As the world begins taking small steps to move away from its dependence on fossil fuels, researchers are increasingly looking for creative solutions to manufacturing the materials that make modern life possible.
After Karthish Manthiram completed his postdoctoral studies at Caltech in 2016, he built a laboratory at the Massachusetts Institute of Technology that advances the science needed to reduce the carbon footprint of the chemicals and materials that make up the physical world. His work harnesses sustainable energy sources, like wind and solar, to synthesize plastics, fertilizers, and other manmade materials from nitrogen, water, and carbon dioxide, providing an alternative to fossil fuels.
He has now returned to Caltech as a professor of chemical engineering and chemistry.
Why did you decide to become a chemical engineer and chemist?
The thing that made chemistry and chemical engineering really attractive to me as a combined discipline is that it’s able to describe processes across a wide range of scales. You can go from microscopic phenomena, including understanding of how bonds in molecules form and break, all the way up to macroscopic phenomena, like how a large-scale chemical plant works.
As a kid, I was obsessed with electricity—I thought it was magical. I would sit on the floor of my childhood bedroom putting together whatever components I could find—wire, batteries, and light bulbs I had salvaged. It was a very empirical process—discovering what arrangements made a lightbulb glow bright, and which ones didn’t work. This early interest in electricity gave way to an even more diverse set of interests in robotics and chemistry as I went into high school and college. Now, many of these interests have come together as my group is using electricity to make and break chemical bonds, using our perspective spanning chemistry and chemical engineering.
Can you describe your work for us?
If we asked people to identity where they generate a carbon footprint in their own life, they might point to the action of driving their car, knowing it runs on gasoline, or the action of turning on a light switch, knowing that it is likely powered by fossil fuels. They often don’t realize that there is a carbon footprint behind virtually everything they interact with. There’s a carbon footprint behind the plastic bottle containing the hand sanitizer I use. There’s a carbon footprint behind the laptop I’m speaking through right now. There’s a carbon footprint behind the clothes I’m wearing. It’s inescapable. Specifically, this carbon footprint is an emission of carbon dioxide or another greenhouse gas that contributes toward global warming, as part of the processes used to make the chemicals and materials that go into manufacturing the physical world.
Our group is focused on trying to convert air, water, and renewable electricity into useful chemicals, providing a means of decarbonizing chemical and material manufacturing. Modular, distributed devices powered by solar and wind could be the chemical factories of the future.
How does sustainability play into your work?
Diverse activities are going on in the broader community to electrify particular steps of chemical synthesis. Our group is specifically trying to create a synthetic toolkit that allows us to conduct the difficult steps that are underexplored and underdeveloped.
As an example, we are trying to develop methods to convert nitrogen and water into ammonia at room temperature; ammonia [a compound of nitrogen and hydrogen] is important because it’s used as a fertilizer. It turns out it is really hard to do that because the bond in nitrogen is really strong and unreactive, but our group has found a way to do that at the highest rates reported at ambient conditions.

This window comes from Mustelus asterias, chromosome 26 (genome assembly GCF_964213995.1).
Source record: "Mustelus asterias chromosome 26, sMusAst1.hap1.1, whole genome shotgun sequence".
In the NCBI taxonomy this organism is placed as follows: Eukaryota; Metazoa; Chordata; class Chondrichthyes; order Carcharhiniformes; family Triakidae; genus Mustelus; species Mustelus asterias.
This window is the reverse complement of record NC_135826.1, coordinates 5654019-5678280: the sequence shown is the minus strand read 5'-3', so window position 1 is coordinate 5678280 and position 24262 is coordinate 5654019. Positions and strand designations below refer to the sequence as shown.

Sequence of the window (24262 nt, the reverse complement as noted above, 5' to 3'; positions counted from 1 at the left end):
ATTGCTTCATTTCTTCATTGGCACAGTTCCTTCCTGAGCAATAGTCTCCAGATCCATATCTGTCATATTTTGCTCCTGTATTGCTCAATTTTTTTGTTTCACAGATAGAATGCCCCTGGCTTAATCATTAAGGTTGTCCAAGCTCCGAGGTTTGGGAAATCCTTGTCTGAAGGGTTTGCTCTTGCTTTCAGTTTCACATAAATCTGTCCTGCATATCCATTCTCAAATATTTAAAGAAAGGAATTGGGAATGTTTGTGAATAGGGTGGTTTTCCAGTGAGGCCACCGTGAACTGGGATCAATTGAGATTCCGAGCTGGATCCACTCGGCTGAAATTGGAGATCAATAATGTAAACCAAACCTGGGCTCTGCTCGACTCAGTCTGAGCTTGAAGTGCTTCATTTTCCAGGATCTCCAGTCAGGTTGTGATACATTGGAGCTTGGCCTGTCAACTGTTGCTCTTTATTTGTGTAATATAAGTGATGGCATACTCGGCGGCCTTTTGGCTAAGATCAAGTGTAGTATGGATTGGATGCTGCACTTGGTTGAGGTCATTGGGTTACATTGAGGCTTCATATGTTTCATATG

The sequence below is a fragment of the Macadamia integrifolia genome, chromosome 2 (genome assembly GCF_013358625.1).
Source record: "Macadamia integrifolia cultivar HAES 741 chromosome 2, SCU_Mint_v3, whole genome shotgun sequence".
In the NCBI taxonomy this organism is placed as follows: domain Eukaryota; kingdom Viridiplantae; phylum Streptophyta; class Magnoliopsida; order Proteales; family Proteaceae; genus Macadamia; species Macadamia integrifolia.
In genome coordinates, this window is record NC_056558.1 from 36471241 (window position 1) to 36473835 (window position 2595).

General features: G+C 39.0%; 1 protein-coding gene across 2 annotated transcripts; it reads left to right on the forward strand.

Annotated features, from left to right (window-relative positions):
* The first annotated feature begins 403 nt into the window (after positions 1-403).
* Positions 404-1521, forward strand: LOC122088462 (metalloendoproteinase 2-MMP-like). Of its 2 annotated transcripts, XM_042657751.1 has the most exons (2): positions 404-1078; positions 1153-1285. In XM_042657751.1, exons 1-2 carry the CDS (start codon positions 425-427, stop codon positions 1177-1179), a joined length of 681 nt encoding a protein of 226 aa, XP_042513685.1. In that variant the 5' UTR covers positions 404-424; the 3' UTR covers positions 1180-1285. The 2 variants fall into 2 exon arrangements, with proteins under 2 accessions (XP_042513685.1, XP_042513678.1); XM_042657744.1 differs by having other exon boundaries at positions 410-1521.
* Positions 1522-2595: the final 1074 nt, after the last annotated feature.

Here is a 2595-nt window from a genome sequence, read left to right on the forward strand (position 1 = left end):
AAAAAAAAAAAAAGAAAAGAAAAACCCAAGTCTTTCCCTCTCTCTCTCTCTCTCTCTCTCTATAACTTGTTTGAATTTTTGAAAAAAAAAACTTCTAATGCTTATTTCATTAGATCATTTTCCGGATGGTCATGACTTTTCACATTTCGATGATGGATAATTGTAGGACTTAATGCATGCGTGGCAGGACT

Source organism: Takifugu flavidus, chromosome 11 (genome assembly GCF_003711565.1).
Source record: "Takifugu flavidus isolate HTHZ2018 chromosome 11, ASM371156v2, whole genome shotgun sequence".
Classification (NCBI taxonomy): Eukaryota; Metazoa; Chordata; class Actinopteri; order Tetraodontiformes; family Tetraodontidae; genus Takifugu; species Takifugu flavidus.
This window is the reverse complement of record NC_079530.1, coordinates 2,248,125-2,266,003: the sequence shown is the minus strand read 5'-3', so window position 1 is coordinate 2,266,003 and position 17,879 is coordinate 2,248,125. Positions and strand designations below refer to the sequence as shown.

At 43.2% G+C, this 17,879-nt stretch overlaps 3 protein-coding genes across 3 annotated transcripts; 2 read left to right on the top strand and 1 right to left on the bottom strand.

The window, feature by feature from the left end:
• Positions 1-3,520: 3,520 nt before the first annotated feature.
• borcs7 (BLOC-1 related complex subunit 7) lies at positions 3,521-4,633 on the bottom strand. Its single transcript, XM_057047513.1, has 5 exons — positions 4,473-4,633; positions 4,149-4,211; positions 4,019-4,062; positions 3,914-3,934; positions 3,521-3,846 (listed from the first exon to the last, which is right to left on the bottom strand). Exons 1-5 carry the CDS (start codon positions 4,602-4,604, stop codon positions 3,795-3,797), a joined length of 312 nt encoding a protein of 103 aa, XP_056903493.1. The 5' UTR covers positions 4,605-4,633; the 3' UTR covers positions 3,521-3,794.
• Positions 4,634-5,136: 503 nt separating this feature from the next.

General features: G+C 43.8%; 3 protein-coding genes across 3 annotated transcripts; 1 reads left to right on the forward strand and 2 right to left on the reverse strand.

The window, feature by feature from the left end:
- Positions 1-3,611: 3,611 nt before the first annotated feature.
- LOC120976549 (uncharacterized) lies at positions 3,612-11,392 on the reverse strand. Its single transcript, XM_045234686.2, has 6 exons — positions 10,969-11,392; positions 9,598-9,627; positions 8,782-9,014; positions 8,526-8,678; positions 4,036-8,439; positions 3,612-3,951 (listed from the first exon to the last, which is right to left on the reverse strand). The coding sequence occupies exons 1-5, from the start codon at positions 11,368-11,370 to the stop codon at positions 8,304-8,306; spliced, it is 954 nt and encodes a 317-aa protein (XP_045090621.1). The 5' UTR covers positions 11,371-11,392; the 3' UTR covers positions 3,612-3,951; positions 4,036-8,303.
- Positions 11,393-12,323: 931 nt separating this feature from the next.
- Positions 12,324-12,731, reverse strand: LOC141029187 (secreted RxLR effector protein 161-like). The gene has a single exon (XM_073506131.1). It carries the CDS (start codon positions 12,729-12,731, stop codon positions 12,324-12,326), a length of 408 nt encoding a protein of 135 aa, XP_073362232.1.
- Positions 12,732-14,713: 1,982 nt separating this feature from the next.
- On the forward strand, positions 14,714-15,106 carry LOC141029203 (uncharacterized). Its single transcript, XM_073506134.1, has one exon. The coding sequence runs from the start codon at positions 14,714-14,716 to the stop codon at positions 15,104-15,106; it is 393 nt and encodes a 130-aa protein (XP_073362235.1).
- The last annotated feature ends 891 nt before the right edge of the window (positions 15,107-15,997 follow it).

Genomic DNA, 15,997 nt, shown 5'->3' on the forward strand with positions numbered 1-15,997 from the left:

We can also consider how this interfaces with other efforts at Caltech. If someone is making solar power from the sun, that energy can be stored in a battery. [Assistant Professor of Chemistry] Kim See’s group is working on that. Our group is looking for ways to create materials using that energy. I think a lot of these technologies being developed at Caltech will fit together, and I think that’s really exciting.
What’s the most challenging thing about this kind of science?
The hardest part of this is learning how to facilitate the molecular-level dance that occurs between molecules on the surface of a catalyst. A catalyst’s job is to break specific bonds and form specific bonds. We are working to design catalysts that harness electric fields to drive bond breaking and forming steps that are needed for sustainable chemical synthesis.
What does a typical day look like in your lab?
A lot of movies show a scientist working alone in a basement and coming up with an idea on their own; it turns out that science is done in a very collaborative and social fashion. One of the things we really value in our group is that we advance the science needed for many of our discoveries through Socratic dialog, which is discovery guided through questions. It’s one of my favorite parts of my day: spending time with my students sketching through ideas and data at a whiteboard, and asking questions that enable them to have an “Aha!” moment.
There’s also a lot of failure in science on a given day. A lot of the things we try don’t work because they’re so challenging, but they’re interspersed by these moments where the creativity and perseverance of our team members result in an important and enabling discovery.
How do you like to spend your free time?
I have loved running and long walks since I was a kid, and it is one of my favorite ways to spend time with friends and family. I have also always enjoyed capturing people and the world around me through photography and videography; recently, I have gotten more into taking portraits. There is a certain thrill to figuring out how to mold the present setting and manipulate the lighting to make it an aesthetically pleasing canvas for a portrait.